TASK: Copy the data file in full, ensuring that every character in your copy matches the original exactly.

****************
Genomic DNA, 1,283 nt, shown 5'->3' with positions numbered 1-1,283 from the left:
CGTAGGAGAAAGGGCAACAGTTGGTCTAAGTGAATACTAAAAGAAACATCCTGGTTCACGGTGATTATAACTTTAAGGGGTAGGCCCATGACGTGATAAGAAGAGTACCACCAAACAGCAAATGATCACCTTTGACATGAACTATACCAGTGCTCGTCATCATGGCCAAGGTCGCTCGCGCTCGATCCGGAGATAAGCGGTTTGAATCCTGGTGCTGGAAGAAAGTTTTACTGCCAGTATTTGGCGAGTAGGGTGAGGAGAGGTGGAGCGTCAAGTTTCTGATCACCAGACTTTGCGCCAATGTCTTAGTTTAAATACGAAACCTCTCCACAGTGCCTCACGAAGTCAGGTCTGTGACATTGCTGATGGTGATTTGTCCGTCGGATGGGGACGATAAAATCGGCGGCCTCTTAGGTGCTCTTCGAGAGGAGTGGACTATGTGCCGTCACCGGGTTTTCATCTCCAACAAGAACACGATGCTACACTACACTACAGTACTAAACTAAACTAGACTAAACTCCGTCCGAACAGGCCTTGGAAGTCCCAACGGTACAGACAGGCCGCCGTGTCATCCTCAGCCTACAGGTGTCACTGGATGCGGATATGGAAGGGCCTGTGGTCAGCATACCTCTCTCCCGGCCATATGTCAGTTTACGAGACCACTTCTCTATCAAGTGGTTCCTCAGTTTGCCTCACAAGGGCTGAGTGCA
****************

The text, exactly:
Genomic DNA, 1,283 nt, shown 5'->3' with positions numbered 1-1,283 from the left:
CGTAGGAGAAAGGGCAACAGTTGGTCTAAGTGAATACTAAAAGAAACATCCTGGTTCACGGTGATTATAACTTTAAGGGGTAGGCCCATGACGTGATAAGAAGAGTACCACCAAACAGCAAATGATCACCTTTGACATGAACTATACCAGTGCTCGTCATCATGGCCAAGGTCGCTCGCGCTCGATCCGGAGATAAGCGGTTTGAATCCTGGTGCTGGAAGAAAGTTTTACTGCCAGTATTTGGCGAGTAGGGTGAGGAGAGGTGGAGCGTCAAGTTTCTGATCACCAGACTTTGCGCCAATGTCTTAGTTTAAATACGAAACCTCTCCACAGTGCCTCACGAAGTCAGGTCTGTGACATTGCTGATGGTGATTTGTCCGTCGGATGGGGACGATAAAATCGGCGGCCTCTTAGGTGCTCTTCGAGAGGAGTGGACTATGTGCCGTCACCGGGTTTTCATCTCCAACAAGAACACGATGCTACACTACACTACAGTACTAAACTAAACTAGACTAAACTCCGTCCGAACAGGCCTTGGAAGTCCCAACGGTACAGACAGGCCGCCGTGTCATCCTCAGCCTACAGGTGTCACTGGATGCGGATATGGAAGGGCCTGTGGTCAGCATACCTCTCTCCCGGCCATATGTCAGTTTACGAGACCACTTCTCTATCAAGTGGTTCCTCAGTTTGCCTCACAAGGGCTGAGTGCA